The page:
The week of my last blog post I discovered that I was going to transition out of my pastoral role at Elmbrook church. In December a new senior pastor arrived at Elmbrook. Those of you familiar with the church world will know that it is common for a new senior leader to restructure ministries and often reassemble the staff. That has happened at Elmbrook. The ministry that I led was integrated into the broader church, and I am one of a handful of pastors who have left staff.
July 29, 2011
February 11, 2011
Our culture is obsessed with success and fearful of failure.
Christian ministry often carries added pressure for success. There is a popular notion that really spiritual people will always succeed in ministry. In other words, good Christians – people who pray a lot, know the bible, and stay morally clean – do not fail. That idea is not biblical. That idea does not match experience. That idea actually stifle leaders and hinders the work of God. It is poison.
I am not a fan of failure. Failure is not the goal that we should set for ourselves (I hope to have more success my life!). Yet, I think that in our success oriented culture failure is underrated.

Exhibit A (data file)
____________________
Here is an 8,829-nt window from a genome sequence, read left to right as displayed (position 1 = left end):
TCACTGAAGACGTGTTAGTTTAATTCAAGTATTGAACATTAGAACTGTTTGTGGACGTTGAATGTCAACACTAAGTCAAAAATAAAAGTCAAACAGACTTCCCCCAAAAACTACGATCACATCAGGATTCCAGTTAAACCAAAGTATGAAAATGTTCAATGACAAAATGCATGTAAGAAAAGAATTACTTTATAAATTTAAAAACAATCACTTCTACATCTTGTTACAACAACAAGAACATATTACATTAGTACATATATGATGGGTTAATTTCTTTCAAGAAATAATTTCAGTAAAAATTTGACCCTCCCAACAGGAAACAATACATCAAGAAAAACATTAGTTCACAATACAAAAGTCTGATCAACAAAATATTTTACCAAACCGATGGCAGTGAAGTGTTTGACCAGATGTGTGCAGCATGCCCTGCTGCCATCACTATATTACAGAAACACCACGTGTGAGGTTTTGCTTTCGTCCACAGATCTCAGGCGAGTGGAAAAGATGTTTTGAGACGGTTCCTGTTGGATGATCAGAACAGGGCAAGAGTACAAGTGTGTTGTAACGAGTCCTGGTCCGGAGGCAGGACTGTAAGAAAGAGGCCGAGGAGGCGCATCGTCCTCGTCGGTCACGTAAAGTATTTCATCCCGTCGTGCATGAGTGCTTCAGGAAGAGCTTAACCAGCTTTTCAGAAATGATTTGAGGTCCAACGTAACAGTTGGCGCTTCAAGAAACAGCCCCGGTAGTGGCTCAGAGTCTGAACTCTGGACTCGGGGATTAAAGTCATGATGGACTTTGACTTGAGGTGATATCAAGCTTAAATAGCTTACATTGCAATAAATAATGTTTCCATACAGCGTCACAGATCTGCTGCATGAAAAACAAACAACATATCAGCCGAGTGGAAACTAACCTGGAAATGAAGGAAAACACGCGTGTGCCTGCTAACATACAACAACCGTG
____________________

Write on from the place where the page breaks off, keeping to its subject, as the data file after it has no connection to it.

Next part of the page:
Here are a few ways that a Fail can be a Win:
1. If you failed, you actually tried to do something! You probably tried to do something that you believed needed to be done. You probably tried to do something unique. Failure is not the worst thing. Failure is better than selling out, or conforming, or cowering in the face of adversity, or just talking. Find pride in your failure.
2. If you failed, you have an opportunity to learn and grow. Failure gives you a grip on reality that is not shared by those who have not failed, or risked enough to fail. The biggest “failures” in my life, I would never want to repeat them, have provided me with a unique perspective on life. Find wisdom in your failure.